Danielle Miraglia at Front Street Concerts

photo by Geoff Wilbur

Front Street Concerts is a backyard “house concert” series with a dinner buffet, an outstanding way to spend a summer evening, with attendees treated to inspired food selections and always featuring some of the best musicians around, with one slot each summer reserved for Danielle Miraglia. There’s a stage, sound system, and some seats in the barn, while the barn doors are left open, so most attendees choose to outside under the stars (or a tent, depending on the weather) in lawn chairs brought from home.

Danielle Miraglia at Front Street Concerts

photo by Geoff Wilbur

I’ve written about Danielle’s gigs so often (album review, live review, live review, live review, live review, and a long-overdue album review for All My Heroes Are Ghosts currently half-written), I opted this time to simply jot down song titles and deliver a photo-heavy review while enjoying the evening, the surroundings, the company, and the music. This performance was a mostly-Glory-Junkies show – always a treat, as the band members are all among the top local musicians at each of their instruments, often busy elsewhere in the area on non-Glory Junkies nights. With Erik White on guitar, Chris Anzalone on drums, and Jim Larkin on bass, only violist Laurence Scudder was missing for this particular show.

Danielle Miraglia at Front Street Concerts

photo by Geoff Wilbur

Rather than the usual Front Street format of two short sets with an intermission, this show was one long set, followed by some socializing after the performance. The band opened with the rockin’ “See the Light” from the Box of Troubles CD, followed by cynical, current affairs-driven “Monster” and “All on Fire,” both from the All My Heroes Are Ghosts disc.

Next up was the title track, “All My Heroes Are Ghosts,” followed by the pop culture-skewering “Famous for Nothin'” from Danielle’s Glory Junkies disc, and Janis Joplin’s “Turtle Blues.” Because there has to be a Janis song during a Danielle Miraglia gig; very few people can channel Janis the way she does.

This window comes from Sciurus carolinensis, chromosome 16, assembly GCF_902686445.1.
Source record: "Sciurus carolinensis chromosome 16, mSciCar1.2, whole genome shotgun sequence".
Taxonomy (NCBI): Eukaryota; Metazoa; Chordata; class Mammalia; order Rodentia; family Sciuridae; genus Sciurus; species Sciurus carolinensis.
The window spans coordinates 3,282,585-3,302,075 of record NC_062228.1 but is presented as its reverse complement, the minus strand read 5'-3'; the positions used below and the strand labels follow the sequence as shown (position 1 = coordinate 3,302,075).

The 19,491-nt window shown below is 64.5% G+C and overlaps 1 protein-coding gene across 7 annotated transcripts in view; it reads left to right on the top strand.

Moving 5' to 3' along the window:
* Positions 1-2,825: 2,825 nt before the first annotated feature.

Danielle Miraglia at Front Street Concerts

photo by Geoff Wilbur

Following was a raucous rendition of “Everybody’s Wrong” and a new original, a real treat for which my notes simply say “soulful, soft, and powerful.” And “Stagger Lee” concluded the original music portion of the evening.

From there, Danielle M and 3/4ths of the Glory Junkies finished the night spinning covers. First up was their rendition of Tom Waits’ “2:19,” a crowd favorite at a Glory Junkies show because they really make it their own. Next up was a cover of “Proud Mary,” a deliverance of Big Mama Thornton’s “Hound Dog,” and a Stones cover to close the evening. (Yes, I forgot to write that one down and was only able to remember “Stones cover” by the time I got home.)

Danielle Miraglia at Front Street Concerts

photo by Geoff Wilbur

As always, the Danielle Miraglia performance at the Front Street Concert Series was a highlight of the summer. By now, that’s expected. I hope to see a few of you there along with me next summer. And, in the meantime, perhaps at some of Danielle’s other gigs in the Boston area. And beyond, of course, as she performs up and down the east coast.

Looking Ahead

To that end – that of catching a live performance – check out the “Shows” tab on Danielle’s website. I just missed getting this posted in time to direct you to a few out-of-town gigs; well, OK, most of those were in early October, so I missed most of the shows by a mile, but Danielle did perform on Long Island last night. Don’t worry, she’ll be back. Locally, on Saturday, December 7th, she’ll be performing at The Center for Arts at the Armory in Somerville, MA. Other December shows are: Wednesday, December 11th at The Porch Southern Fare & Juke Joint in Medford, MA; Friday, December 13th at Turtle Swamp Bierhalle in Boston, MA; Sunday, December 15th at Lower Falls House Concerts in Greenfield, MA; and Sunday, December 22nd at Toad in Cambridge.

Danielle Miraglia at Front Street Concerts

photo by Geoff Wilbur

Beyond that, 2020 shows currently booked are Saturday, January 11th at The Fallout Shelter in Norwood, MA; Saturday, February 15th at the Portsmouth Book & Bar in Portsmouth, NH; Saturday, April 4th at the South Shore Folk Music Club in Duxbury, MA; Saturday, April 18 at New Moon Coffeehouse in Haverhill, MA; Saturday, April 25th at Nineteen Carter in Berlin, MA; Friday, May 15th at Kelly Music Center in Havertown, PA; Sunday, May 17th at Daryl’s House in Pawling, NY; and Saturday, May 30th for the Tremedal Concerts series at First Parish of Watertown in Watertown, MA.